And why wouldn’t I? First of all it is arguably the most prestigious high end watch company on the market. So much so that people started using a Rolex’s attributes as a standard to estimate the value other quality watches offered by top brands.
That makes it rather tricky for those brands to compare since from the start you have to fight with the insane resale prices. Most, if not all, Rolex watches hold their value incredibly well, some people even mentioning the resale value in the product description. But before I focus on that, how does the initial value stack up? Well, even the most basic Rolex models come with luxury features like 18k gold, extremely well-built high-grade steel case and a high-quality extra-comfortable bracelet. Even with the significant prestige premium that’s added to the final price, a Rolex still offers a lot to account for its value.
Now that strictly technical affairs are out of the way, I admit I love my Rolex because it’s a piece of art. Like so many luxury watch brands, Rolex creates out of pure (or so I’d like to imagine) creative instinct and passion for precision. I love looking at all the details on the case and the mechanism, however simple it is. You can’t put a price on the pride or the joy that an elegant Rolex gives you.
I guess I formed this romanticized attitude in my head thanks to the image that the brand has been carefully crafting for more than a century now. It gives out an almost subliminal message that owning a Rolex gives you a certain status; there’s a certain wealth expected from you when you wear the famous crown symbol on your wrist and it tells people you are classy and have good taste.
Beyond the emotional side, much of this achievement is dictated by a smart marketing campaign. It’s hard to say if all the celebrity endorsements increased the company’s popularity or it was the power of the brand that attracted highly successful individuals to associate their name with performance watches, but I for one will always remember the commercials from Roger Federer’s glory days. Today, Rolex is the official timekeeper of two major tennis grand slams – Wimbledon and the Australian Open, two golf majors – the Open Championship and the US Open, the FIA Formula 1 championship and the Le Mans 24 Hours endurance race. It also sponsors yachting, equestrianism and artistic events, and supports various exploration projects.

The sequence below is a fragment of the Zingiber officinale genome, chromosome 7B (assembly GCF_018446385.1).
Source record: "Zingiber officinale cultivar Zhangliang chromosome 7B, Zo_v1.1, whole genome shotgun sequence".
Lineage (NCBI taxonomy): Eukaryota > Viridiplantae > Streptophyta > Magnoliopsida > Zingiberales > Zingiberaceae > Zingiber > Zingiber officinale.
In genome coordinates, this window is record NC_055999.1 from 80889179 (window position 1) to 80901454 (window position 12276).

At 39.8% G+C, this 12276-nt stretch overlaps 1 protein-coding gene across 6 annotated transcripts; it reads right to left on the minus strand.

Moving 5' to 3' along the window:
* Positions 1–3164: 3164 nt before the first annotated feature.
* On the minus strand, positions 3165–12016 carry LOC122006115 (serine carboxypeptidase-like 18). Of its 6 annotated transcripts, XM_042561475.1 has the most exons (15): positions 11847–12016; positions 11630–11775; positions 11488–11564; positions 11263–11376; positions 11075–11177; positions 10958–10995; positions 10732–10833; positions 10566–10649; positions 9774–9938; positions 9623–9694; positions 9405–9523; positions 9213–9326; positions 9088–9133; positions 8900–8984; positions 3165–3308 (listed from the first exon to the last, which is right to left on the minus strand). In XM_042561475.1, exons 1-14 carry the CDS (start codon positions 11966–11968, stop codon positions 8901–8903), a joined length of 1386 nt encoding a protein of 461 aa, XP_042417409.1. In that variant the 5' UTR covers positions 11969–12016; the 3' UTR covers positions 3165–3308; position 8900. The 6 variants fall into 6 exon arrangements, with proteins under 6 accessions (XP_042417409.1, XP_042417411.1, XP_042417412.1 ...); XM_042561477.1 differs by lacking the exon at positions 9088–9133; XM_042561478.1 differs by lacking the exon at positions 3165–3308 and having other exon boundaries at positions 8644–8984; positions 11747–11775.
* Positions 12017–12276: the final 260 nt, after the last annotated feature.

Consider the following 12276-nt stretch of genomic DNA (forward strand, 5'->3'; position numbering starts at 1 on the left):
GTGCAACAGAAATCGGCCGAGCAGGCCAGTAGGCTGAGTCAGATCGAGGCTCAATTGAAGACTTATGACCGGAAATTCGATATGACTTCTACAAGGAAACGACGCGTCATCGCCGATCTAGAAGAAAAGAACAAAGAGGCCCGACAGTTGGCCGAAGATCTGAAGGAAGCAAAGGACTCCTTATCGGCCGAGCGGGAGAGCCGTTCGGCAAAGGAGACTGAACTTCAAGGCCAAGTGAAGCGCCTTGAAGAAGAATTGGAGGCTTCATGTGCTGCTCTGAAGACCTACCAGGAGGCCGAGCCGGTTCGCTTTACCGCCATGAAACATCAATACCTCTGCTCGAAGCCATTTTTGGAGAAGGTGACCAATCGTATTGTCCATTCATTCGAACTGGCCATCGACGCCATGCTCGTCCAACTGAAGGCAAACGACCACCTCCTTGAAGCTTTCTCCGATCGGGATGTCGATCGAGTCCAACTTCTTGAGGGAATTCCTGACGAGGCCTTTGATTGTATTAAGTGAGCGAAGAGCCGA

To fully appreciate a Rolex there has to be a match in terms of personal standards; these sports and the stars that promote the watches have one giant common purpose with the Rolex brand: the achievement of ultimate high performance. For people like me, who strive to achieve that and profoundly admire the people who are determined enough to make it to the top, these are clever and very appropriate collaborations. I wouldn’t just buy a Rolex because Roger Federer says so, but I might do it because I think we all work by the same principles: performance and class. And I believe that with Rolex high performance and refinement are guranteed.